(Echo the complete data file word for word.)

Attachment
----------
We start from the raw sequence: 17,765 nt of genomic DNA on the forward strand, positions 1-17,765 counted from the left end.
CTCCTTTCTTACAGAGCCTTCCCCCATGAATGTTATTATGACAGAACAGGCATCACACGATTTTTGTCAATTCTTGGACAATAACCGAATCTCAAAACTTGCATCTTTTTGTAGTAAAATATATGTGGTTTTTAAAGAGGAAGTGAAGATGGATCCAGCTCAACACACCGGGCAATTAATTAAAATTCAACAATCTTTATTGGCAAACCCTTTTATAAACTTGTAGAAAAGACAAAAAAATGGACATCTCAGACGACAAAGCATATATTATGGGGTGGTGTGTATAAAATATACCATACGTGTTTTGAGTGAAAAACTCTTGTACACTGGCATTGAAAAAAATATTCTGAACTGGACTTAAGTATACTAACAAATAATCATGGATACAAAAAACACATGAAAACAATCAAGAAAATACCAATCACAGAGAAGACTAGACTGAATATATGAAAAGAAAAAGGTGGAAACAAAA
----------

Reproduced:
We start from the raw sequence: 17,765 nt of genomic DNA on the forward strand, positions 1-17,765 counted from the left end.
CTCCTTTCTTACAGAGCCTTCCCCCATGAATGTTATTATGACAGAACAGGCATCACACGATTTTTGTCAATTCTTGGACAATAACCGAATCTCAAAACTTGCATCTTTTTGTAGTAAAATATATGTGGTTTTTAAAGAGGAAGTGAAGATGGATCCAGCTCAACACACCGGGCAATTAATTAAAATTCAACAATCTTTATTGGCAAACCCTTTTATAAACTTGTAGAAAAGACAAAAAAATGGACATCTCAGACGACAAAGCATATATTATGGGGTGGTGTGTATAAAATATACCATACGTGTTTTGAGTGAAAAACTCTTGTACACTGGCATTGAAAAAAATATTCTGAACTGGACTTAAGTATACTAACAAATAATCATGGATACAAAAAACACATGAAAACAATCAAGAAAATACCAATCACAGAGAAGACTAGACTGAATATATGAAAAGAAAAAGGTGGAAACAAAA